For the types of cash flow hedges described in the question section, the measurement of hedge ineffectiveness may be based on a comparison of the floating-rate leg of the swap and the hedged floating-rate cash flows on the asset or liability (herein referred to as the "change in variable cash flows" method). The change in variable cash flows method is consistent with the cash flow hedge objective of effectively offsetting the changes in the hedged cash flows attributable to the hedged risk. The method is based on the premise that only the floating-rate component of the swap provides the cash flow hedge, and any change in the swap's fair value attributable to the fixed-rate leg is not relevant to the variability of the hedged interest payments (receipts) on the floating-rate liability (asset).

Under this method, the interest rate swap designated as the hedging instrument would be recorded at fair value on the balance sheet. The calculation of ineffectiveness involves a comparison of the present value of the cumulative change in the expected future cash flows on the variable leg of the swap and the present value of the cumulative change in the expected future interest cash flows on the floating-rate asset or liability. (Because the focus of a cash flow hedge is on whether the hedging relationship achieves offsetting changes in cash flows, if the variability of the hedged cash flows of the floating-rate asset or liability is based solely on changes in a floating-rate index, the present value of the cumulative changes in expected future cash flows on both the floating-rate leg of the swap and the floating-rate asset or liability should be calculated using the discount rates applicable to determining the fair value of the swap.) If hedge ineffectiveness exists, accumulated OCI would be adjusted to a balance that reflects the difference between the overall change in fair value of the swap since the inception of the hedging relationship and the amount of ineffectiveness that must be recorded in earnings.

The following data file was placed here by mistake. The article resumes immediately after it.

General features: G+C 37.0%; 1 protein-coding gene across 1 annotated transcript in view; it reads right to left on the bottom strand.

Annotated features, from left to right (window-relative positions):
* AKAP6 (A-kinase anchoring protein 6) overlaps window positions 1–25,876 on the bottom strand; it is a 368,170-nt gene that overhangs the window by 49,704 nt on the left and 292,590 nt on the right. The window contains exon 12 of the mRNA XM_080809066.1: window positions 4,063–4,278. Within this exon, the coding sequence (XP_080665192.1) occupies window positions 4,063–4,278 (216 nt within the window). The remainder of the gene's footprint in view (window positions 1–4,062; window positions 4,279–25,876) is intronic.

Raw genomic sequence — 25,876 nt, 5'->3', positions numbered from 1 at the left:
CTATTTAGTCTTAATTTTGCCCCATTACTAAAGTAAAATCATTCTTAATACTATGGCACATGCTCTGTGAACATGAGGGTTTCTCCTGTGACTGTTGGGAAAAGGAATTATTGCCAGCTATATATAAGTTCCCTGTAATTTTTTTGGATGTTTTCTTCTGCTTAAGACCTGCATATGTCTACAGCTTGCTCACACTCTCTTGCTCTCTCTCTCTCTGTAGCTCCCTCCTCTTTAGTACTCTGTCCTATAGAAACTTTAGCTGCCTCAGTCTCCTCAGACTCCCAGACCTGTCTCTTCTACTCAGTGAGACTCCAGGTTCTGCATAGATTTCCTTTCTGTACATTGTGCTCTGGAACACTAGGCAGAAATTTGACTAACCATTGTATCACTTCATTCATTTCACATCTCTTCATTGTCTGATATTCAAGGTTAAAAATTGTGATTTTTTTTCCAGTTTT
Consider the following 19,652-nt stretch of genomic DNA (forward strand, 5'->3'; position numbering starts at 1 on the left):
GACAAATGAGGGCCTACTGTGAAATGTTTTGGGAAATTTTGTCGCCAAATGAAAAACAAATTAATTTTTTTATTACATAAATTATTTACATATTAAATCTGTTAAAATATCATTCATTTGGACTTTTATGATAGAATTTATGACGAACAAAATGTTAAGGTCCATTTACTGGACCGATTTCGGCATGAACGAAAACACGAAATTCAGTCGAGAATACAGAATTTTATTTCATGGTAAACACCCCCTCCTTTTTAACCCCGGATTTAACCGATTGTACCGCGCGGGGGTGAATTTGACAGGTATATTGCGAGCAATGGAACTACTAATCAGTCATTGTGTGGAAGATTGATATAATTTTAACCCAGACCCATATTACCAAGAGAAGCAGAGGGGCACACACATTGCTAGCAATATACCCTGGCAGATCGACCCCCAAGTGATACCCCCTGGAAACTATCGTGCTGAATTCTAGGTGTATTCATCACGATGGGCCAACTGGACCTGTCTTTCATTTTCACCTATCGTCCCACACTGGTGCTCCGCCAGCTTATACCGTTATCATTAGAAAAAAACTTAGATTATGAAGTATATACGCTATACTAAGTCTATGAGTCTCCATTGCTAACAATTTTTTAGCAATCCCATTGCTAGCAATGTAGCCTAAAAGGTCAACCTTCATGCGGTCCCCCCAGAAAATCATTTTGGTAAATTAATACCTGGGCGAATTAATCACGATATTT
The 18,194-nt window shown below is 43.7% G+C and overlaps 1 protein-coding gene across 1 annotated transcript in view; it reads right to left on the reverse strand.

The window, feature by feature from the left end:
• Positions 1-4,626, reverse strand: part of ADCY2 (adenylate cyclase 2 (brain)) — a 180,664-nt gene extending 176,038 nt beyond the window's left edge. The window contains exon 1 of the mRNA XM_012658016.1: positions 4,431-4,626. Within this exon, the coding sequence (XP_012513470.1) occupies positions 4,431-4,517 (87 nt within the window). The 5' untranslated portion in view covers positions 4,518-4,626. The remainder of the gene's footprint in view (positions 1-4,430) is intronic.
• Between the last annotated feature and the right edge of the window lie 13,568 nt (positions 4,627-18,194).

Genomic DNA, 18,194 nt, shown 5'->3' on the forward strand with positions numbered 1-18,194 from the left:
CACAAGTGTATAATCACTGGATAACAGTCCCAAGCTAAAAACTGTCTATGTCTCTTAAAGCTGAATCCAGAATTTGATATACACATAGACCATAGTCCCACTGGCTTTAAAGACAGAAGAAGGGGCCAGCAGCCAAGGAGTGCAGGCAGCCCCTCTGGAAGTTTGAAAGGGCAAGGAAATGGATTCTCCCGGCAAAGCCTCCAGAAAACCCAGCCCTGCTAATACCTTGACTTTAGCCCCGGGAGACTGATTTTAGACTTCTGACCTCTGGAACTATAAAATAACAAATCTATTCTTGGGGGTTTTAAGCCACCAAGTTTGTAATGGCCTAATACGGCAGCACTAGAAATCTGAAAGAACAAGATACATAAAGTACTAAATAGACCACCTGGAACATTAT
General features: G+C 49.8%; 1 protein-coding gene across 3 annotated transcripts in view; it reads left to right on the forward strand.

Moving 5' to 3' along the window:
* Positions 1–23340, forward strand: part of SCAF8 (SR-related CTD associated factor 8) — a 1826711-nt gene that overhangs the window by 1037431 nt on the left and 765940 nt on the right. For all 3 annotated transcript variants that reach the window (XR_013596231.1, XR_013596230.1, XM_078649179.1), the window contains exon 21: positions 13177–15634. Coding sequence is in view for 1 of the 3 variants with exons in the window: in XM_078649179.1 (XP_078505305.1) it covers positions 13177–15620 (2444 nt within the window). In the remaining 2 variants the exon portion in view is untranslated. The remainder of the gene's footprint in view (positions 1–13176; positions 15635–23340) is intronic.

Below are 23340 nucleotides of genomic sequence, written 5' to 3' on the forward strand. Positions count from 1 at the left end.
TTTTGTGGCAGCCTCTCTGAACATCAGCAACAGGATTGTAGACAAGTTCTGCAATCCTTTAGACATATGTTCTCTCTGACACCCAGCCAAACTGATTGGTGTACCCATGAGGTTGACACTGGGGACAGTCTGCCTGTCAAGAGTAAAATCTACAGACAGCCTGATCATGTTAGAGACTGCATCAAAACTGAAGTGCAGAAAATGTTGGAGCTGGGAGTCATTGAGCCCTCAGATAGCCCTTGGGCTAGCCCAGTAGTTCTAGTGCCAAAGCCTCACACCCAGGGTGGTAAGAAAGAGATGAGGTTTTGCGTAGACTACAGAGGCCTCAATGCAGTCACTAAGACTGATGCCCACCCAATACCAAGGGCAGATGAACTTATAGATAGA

The change in variable cash flows method will result in no ineffectiveness being recognized in earnings if the following conditions are met: (1) the floating-rate leg of the swap and the hedged variable cash flows of the asset or liability are based on the same interest rate index (for example, three-month LIBOR), (2) the interest rate reset dates applicable to the floating-rate leg of the swap and to the hedged variable cash flows of the asset or liability are the same, (3) the hedging relationship does not contain any other basis differences (for example, ineffectiveness could be created if the variable leg of the swap contains a cap and the floating-rate asset or liability does not), and (4) the likelihood of the obligor not defaulting is assessed as being probable. However, ineffectiveness would be expected to result if any basis differences existed. For example, ineffectiveness would be expected to result from a difference in the indices used to determine cash flows on the variable leg of the swap (for example, the three-month Treasury rate) and the hedged variable cash flows of the asset or liability (for example, three-month LIBOR) or a mismatch between the interest rate reset dates applicable to the variable leg of the swap and the hedged variable cash flows of the hedged asset or liability.

To demonstrate the application of the change in variable cash flows method to an example hedging relationship, an entity designates a receive-floating, pay-fixed interest rate swap with a zero fair value as a hedge of variable interest rate payments on a debt instrument. The variable leg of the swap is based on the three-month Treasury rate and the variable cash flows of the debt are based on three-month LIBOR. Assume that the overall change in fair value of the swap from inception of the hedge is $16,300, the present value of the cumulative change in the cash flow on the variable leg of the swap is a gain (increased cash inflow) of $16,596, and the present value of the cumulative change in the expected future interest cash flows on the floating-rate liability due to changes in the cash flows expected for the remainder of the hedge term is a loss (increased cash outflow) of $16,396. (The cumulative changes in expected future cash flows on both the variable leg of the swap and the floating-rate debt are discounted using the rates applicable to determining the fair value of the derivative.) The entity would report in earnings a gain of $200 as ineffectiveness, representing the amount by which the present value of the cumulative change in the cash flows on the variable leg of the swap exceeds the present value of the cumulative change in the expected cash flows on the floating-rate debt. The swap would be recorded at fair value on the balance sheet (asset of $16,300) and the balance in accumulated OCI would be adjusted to a credit of $16,100. In accordance with the requirements of paragraph 30(b), there is no reported ineffectiveness when the present value of the cumulative change in the future expected cash flows on the floating-rate debt exceeds the present value of the cumulative change in the future cash flows on the variable leg of the swap.

Method 2: Hypothetical Derivative Method